NASA Activates Voyager's Dormant Thrusters 37 Years Later

Voyager 1's thrusters still after 37 years of sleep

NASA receives transmission from a spacecraft that's 13 billion miles away from Earth

Experts at the agency's Jet Propulsion Laboratory in California made a decision to turn to four backup thrusters that were last used on November 8, 1980.

Engineers wanted to see if these alternate thrusters could point Voyager 1's antenna toward Earth, a job normally handled by a different set that's now degrading. With that hardware in an unreliable state, they had to come up with a solution, and decided that attempting to wake up a set of older thrusters which hadn't been used since Voyager 1 was still making its way around some of our nearby planets.

Voyager 2 is also on course to enter interstellar space, likely within the next few years, and now, its attitude control thrusters are still functioning well.

Thanks to the successful test, Voyager will switch to the backup thrusters in January and will be able to beam data back to Earth a bit longer. Still, NASA had to at least try, and Voyager 1 was one indeed up for the challenge.

"With these thrusters that are still functional after 37 years without use, we will be able to extend the life of the Voyager 1 spacecraft by two to three years", Suzanne Dodd, Voyager project manager, said in the release.

All of Voyager's thrusters were developed by Aerojet Rocketdyne. It orients itself by firing several 10-millisecond puffs with its thrusters - problem is, the ones it regularly uses haven't been performing as well after four decades in space.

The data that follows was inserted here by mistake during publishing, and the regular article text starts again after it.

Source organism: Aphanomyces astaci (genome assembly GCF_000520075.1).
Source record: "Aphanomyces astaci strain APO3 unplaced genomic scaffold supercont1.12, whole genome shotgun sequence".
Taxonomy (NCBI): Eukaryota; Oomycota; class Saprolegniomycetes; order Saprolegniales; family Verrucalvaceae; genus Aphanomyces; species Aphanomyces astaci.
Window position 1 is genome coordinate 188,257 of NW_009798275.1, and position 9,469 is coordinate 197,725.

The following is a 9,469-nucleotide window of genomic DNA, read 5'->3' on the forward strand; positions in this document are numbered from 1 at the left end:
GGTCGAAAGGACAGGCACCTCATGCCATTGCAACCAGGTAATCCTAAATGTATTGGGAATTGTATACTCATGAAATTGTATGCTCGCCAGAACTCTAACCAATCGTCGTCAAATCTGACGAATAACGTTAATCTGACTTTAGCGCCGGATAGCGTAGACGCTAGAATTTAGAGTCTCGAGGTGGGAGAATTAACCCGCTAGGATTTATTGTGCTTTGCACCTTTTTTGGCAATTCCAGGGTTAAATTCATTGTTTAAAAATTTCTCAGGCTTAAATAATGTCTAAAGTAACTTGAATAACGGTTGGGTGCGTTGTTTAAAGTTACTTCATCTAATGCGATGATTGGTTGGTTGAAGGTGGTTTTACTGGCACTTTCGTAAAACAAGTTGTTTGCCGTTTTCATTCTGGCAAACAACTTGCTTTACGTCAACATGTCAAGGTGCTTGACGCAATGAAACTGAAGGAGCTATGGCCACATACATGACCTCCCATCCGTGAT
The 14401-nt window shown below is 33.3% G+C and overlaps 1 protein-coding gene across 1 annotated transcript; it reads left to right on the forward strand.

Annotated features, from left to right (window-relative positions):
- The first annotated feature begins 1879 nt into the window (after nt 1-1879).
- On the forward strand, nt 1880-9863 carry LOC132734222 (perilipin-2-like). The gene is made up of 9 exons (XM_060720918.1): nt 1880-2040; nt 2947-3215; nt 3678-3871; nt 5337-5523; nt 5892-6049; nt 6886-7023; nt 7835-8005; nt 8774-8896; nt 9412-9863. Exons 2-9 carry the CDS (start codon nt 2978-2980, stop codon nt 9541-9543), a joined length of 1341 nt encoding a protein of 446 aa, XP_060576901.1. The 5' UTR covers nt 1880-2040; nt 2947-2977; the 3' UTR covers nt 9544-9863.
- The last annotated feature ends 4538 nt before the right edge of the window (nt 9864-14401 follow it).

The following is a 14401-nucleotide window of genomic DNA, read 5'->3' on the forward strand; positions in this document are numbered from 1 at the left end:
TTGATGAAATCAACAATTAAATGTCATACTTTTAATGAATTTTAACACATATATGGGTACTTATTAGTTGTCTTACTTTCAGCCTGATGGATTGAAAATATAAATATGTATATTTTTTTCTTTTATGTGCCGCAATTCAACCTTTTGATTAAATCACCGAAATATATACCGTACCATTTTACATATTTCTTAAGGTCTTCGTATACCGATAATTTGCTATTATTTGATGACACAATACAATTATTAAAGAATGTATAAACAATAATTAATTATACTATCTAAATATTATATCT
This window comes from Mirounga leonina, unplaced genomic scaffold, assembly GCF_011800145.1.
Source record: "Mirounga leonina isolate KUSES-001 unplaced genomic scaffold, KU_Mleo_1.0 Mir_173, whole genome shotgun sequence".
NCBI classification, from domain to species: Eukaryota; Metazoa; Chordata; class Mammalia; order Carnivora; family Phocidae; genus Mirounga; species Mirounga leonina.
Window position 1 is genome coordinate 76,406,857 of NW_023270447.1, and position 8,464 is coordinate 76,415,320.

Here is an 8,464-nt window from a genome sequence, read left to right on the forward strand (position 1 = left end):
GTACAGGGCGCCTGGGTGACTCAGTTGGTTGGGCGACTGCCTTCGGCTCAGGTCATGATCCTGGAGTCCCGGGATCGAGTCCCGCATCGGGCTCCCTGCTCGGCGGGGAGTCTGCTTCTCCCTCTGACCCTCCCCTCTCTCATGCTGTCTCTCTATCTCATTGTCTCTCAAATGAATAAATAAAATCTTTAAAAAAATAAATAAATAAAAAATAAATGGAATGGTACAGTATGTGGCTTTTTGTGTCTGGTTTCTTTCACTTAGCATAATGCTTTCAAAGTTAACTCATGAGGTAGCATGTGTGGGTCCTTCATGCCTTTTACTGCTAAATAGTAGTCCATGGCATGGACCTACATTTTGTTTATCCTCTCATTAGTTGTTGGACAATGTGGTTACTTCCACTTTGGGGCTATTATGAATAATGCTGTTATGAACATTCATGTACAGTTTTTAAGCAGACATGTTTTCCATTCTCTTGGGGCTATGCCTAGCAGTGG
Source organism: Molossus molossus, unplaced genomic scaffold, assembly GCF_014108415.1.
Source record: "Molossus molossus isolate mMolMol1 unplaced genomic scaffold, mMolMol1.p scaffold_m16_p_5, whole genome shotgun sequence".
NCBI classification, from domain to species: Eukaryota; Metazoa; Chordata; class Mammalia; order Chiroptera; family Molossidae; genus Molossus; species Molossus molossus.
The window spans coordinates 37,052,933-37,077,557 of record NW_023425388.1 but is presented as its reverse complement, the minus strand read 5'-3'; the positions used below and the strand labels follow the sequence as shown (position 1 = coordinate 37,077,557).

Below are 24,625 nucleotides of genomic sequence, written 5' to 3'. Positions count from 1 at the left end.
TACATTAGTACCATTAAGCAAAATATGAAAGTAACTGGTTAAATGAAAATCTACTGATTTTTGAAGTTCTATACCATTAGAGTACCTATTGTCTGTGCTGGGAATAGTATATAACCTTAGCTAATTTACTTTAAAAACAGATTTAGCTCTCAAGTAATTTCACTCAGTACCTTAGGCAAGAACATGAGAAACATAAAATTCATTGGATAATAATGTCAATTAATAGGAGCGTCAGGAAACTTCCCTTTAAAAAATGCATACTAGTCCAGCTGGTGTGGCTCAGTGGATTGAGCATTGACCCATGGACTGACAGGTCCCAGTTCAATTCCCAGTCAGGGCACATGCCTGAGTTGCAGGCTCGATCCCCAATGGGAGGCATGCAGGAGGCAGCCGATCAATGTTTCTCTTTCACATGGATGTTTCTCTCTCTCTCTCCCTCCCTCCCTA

On Wednesday, the engineers "learned the TCM thrusters worked perfectly - and just as well as the attitude control thrusters", said NASA.

"The mood was one of relief, joy and incredulity after witnessing these well-rested thrusters pick up the baton as if no time had passed at all", he said in a statement. The "attitude control thrusters" have been in decline since 2014, and are now wasting more propellant than ever. The team was delighted when the results of their test were resoundingly positive. That won't happen anytime soon, though, because Voyager 2's original thrusters are still working fine. They will likely also conduct similar tests on the backup thrusters on Voyager 2. The Voyager missions are a part of the NASA Heliophysics System Observatory, sponsored by the Heliophysics Division of the Science Mission Directorate in Washington.

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